“There will be ample opportunities for people to participate in the resources that have been provided through the Buffalo Billion,” Brown said.

The question though, will developers be on a level playing field when those opportunities come around. Brown said at the local level, the city is always reviewing its process to ensure they are working and he expects the state will take its own steps to “make sure any mistakes, any wrongdoing are less likely going forward.”

County Execs Team Up On Shared Services Push

County executives later this month will team up to discuss shared services effort with a panel discussion led by Suffolk’s Steve Bellone.

The panel, due to include Putnam County Executive Mary Ellen Odell, as well as Albany’s Dan McCoy, Nassau’s Laura Curran and Westchester’s Goerge Latimer, will discuss efforts to consolidate government functions such as procurement, purchasing and other municipal functions.

“Here is Suffolk County we are always examining how we can make government more efficient. This first of its kind conference on Long Island is the first step in the process and will bring together both government officials and field experts to share ideas and insights,” Bellone said. “I look forward to working with my fellow County Executives from across New York State to find new and innovate ways to implement best practices and save our taxpayers money.”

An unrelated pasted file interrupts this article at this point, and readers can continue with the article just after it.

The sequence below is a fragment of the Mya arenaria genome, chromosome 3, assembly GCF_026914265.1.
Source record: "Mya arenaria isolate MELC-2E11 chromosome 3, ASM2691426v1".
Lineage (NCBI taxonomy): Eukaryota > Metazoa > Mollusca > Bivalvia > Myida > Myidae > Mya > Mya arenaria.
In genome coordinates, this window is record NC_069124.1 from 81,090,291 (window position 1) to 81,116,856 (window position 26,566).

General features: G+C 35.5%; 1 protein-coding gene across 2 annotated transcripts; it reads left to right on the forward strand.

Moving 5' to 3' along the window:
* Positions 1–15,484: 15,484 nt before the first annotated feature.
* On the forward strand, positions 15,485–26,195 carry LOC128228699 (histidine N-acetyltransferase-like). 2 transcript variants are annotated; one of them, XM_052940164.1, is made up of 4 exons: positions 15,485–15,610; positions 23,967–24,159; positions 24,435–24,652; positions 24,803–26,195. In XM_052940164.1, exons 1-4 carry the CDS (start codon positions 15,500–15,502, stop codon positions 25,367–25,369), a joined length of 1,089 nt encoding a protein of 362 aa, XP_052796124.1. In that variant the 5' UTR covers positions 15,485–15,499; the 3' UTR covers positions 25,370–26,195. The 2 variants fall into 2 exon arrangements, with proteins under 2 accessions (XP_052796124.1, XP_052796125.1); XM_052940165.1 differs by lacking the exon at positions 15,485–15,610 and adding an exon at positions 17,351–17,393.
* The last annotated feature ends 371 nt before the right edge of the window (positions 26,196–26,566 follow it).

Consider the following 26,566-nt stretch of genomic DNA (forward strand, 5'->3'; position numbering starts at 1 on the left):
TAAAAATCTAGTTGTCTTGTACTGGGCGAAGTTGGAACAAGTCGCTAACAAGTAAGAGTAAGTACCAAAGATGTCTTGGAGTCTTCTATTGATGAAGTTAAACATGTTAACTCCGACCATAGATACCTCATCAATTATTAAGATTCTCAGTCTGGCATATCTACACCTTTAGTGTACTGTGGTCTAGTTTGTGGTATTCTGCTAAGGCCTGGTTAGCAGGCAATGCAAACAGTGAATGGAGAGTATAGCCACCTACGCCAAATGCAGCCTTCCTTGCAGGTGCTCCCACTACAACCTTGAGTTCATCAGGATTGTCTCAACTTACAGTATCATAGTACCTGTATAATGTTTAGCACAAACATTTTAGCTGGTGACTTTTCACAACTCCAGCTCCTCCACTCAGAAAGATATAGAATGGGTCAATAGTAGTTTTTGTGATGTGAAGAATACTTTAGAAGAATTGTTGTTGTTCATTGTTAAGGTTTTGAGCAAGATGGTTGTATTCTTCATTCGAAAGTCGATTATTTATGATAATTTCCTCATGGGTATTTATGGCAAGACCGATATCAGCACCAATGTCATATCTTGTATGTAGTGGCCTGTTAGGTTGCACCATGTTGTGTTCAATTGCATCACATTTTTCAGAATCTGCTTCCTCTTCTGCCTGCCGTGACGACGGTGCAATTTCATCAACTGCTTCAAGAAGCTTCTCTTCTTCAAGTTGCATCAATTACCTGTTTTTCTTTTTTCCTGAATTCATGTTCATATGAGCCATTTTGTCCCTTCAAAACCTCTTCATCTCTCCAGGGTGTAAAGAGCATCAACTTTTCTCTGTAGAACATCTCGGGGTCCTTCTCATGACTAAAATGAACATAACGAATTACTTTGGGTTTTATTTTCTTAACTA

The conference will be held July 24 and will feature Comptroller Tom DiNapoli as a keynote speaker.

The effort to share and consolidate services has been a long-standing one in New York on the local government level as well as a pet project of Gov. Andrew Cuomo, who sought to devise various carrot-and-stick approaches to the issue, which he’s linked to the property tax burden (though fiscal experts point out the real cost-drivers for taxes on the local level are not layers of government, but mandated spending costs such as Medicaid administration, pension payments, etc).

In Suffolk County, the Bellone-backed plan is expected to save $37 million over the next two years.